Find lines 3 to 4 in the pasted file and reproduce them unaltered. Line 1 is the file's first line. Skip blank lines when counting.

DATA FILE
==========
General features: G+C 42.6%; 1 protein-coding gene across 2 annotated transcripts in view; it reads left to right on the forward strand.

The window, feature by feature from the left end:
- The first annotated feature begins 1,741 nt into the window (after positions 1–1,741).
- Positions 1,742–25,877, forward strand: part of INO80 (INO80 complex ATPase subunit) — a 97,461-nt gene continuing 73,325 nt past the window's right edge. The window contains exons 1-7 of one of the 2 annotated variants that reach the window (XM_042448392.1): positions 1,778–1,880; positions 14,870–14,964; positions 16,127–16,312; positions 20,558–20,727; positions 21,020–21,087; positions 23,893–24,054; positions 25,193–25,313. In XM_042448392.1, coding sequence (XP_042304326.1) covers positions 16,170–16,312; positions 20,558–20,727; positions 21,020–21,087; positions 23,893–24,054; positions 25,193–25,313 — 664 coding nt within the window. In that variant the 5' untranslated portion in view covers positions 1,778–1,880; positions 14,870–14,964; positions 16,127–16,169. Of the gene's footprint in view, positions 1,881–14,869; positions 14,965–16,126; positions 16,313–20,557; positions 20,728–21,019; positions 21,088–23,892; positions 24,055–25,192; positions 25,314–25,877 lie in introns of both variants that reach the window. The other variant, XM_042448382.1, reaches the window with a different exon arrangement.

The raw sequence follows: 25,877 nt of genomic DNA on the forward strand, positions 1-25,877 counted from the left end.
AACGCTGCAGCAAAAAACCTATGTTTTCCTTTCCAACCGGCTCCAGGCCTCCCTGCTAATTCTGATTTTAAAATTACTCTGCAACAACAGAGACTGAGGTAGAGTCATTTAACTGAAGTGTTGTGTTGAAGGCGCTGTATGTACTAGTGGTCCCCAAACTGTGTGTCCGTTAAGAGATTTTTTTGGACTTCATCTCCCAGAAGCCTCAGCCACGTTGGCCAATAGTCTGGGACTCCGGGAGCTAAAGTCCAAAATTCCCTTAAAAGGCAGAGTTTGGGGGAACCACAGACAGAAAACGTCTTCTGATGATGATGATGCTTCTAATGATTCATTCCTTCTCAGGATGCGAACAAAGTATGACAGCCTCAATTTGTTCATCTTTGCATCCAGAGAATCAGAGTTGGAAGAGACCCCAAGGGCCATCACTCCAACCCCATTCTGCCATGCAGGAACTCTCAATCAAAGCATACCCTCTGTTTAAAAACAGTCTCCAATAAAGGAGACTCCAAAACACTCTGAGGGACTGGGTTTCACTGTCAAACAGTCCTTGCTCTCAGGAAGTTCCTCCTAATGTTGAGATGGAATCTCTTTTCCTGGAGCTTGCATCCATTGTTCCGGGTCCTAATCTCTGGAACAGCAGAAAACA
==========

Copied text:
- The first annotated feature begins 1,741 nt into the window (after positions 1–1,741).
- Positions 1,742–25,877, forward strand: part of INO80 (INO80 complex ATPase subunit) — a 97,461-nt gene continuing 73,325 nt past the window's right edge. The window contains exons 1-7 of one of the 2 annotated variants that reach the window (XM_042448392.1): positions 1,778–1,880; positions 14,870–14,964; positions 16,127–16,312; positions 20,558–20,727; positions 21,020–21,087; positions 23,893–24,054; positions 25,193–25,313. In XM_042448392.1, coding sequence (XP_042304326.1) covers positions 16,170–16,312; positions 20,558–20,727; positions 21,020–21,087; positions 23,893–24,054; positions 25,193–25,313 — 664 coding nt within the window. In that variant the 5' untranslated portion in view covers positions 1,778–1,880; positions 14,870–14,964; positions 16,127–16,169. Of the gene's footprint in view, positions 1,881–14,869; positions 14,965–16,126; positions 16,313–20,557; positions 20,728–21,019; positions 21,088–23,892; positions 24,055–25,192; positions 25,314–25,877 lie in introns of both variants that reach the window. The other variant, XM_042448382.1, reaches the window with a different exon arrangement.